I find this to be a very powerful image. You have a woman who, on the outside, seems to have no life. All she does, all day every day, is sit on a wooden stool in front of a plain wooden altar with a flame on it, and pray. That’s all she ever does. She never leaves her little room. She has no human contact to speak of, just Bill peeking in and saying his one line. Even here there is no variety—he says the same line over and over. All these people are coming from far away to obtain her help, and she never meets them, never even finds out their names or the details of their problems. On the outside, her life seems incredibly boring, unbelievably empty.

This, however, stands in stark contrast to her happiness. She is “very happy.” Why? Because she is always with God, “peacefully certain of His presence there in the room with her.” This contrast between the emptiness of her outer life and the fullness of her inner life makes a powerful statement: God is sufficient for her. She doesn’t need a life full of action and variety and interaction. She doesn’t need to go outdoors. She doesn’t need to go on vacations. She doesn’t need all the things that we need. Something that is largely theoretical for us sustains her completely, constantly, more than all the hundreds of things in our lives ever sustain us.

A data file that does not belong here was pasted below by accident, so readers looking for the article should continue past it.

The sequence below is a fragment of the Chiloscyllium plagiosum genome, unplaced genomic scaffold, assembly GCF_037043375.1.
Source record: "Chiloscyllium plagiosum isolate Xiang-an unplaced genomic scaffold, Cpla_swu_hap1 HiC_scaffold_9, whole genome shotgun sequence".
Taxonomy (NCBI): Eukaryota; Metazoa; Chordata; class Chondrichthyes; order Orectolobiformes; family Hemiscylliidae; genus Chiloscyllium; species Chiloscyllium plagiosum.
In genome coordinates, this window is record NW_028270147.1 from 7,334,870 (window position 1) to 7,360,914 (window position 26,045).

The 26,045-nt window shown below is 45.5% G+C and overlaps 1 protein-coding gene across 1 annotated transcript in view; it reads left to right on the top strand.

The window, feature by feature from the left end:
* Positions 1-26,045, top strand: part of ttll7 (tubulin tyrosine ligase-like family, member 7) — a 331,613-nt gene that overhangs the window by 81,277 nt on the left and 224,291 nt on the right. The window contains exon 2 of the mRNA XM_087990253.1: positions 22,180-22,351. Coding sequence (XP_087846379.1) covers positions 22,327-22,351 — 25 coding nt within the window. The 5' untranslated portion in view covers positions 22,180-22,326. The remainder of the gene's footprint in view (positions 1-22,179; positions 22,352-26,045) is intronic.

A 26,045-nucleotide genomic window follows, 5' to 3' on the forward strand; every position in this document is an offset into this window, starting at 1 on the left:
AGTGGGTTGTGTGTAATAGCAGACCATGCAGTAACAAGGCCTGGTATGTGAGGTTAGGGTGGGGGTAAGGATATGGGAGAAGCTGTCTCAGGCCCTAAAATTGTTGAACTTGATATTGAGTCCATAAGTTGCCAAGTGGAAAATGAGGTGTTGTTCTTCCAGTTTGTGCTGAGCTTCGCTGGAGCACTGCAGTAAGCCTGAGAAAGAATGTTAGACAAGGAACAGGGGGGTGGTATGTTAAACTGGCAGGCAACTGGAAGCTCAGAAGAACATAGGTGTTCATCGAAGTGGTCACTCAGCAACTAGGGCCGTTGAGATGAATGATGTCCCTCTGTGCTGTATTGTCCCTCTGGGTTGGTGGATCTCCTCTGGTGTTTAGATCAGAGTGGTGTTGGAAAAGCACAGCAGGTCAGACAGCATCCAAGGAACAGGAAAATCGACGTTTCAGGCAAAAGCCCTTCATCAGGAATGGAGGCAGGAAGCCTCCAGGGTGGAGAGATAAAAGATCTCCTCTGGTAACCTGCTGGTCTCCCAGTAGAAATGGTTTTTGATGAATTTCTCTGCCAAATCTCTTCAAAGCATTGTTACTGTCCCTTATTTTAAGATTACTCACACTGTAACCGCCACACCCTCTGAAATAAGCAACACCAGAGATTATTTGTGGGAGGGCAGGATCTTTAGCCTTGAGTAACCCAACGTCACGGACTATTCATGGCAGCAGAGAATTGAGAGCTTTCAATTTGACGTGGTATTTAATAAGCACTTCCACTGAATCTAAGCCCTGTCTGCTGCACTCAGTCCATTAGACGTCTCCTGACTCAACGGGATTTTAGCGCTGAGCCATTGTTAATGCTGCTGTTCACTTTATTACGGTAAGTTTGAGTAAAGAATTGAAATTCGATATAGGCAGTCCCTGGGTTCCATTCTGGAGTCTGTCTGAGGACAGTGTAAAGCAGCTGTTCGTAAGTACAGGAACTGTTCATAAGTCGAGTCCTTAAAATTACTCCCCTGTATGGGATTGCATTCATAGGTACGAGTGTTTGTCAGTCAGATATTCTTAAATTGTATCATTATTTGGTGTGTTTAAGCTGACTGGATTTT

Then there are the people. Her outer life and their outer life are complete opposites. She is alone, they are with each other. She is indoors, they are outdoors. She in inactive, they are active. She goes nowhere, they are traveling. They come to her, but she never sees them. There is this gulf between her and them in so many ways. Yet she and they are invisibly united. Her prayers make “a vital contribution” to their happiness. It is as if waves of happiness are invisibly radiating out from her and filling all these people, animating them, sustaining them, holding them up.

She and the people are physically separate, but inwardly united. Even though she never sees them, she and they share this close relationship. This happens in part through Bill. He is her intermediary with the world. “He played a crucial role in enabling the priestess to fulfill her function.” Somehow, without him, the circuit would not be complete. He is, in part, what allows the priestess and the people, who are so physically separate, to be so spiritually connected.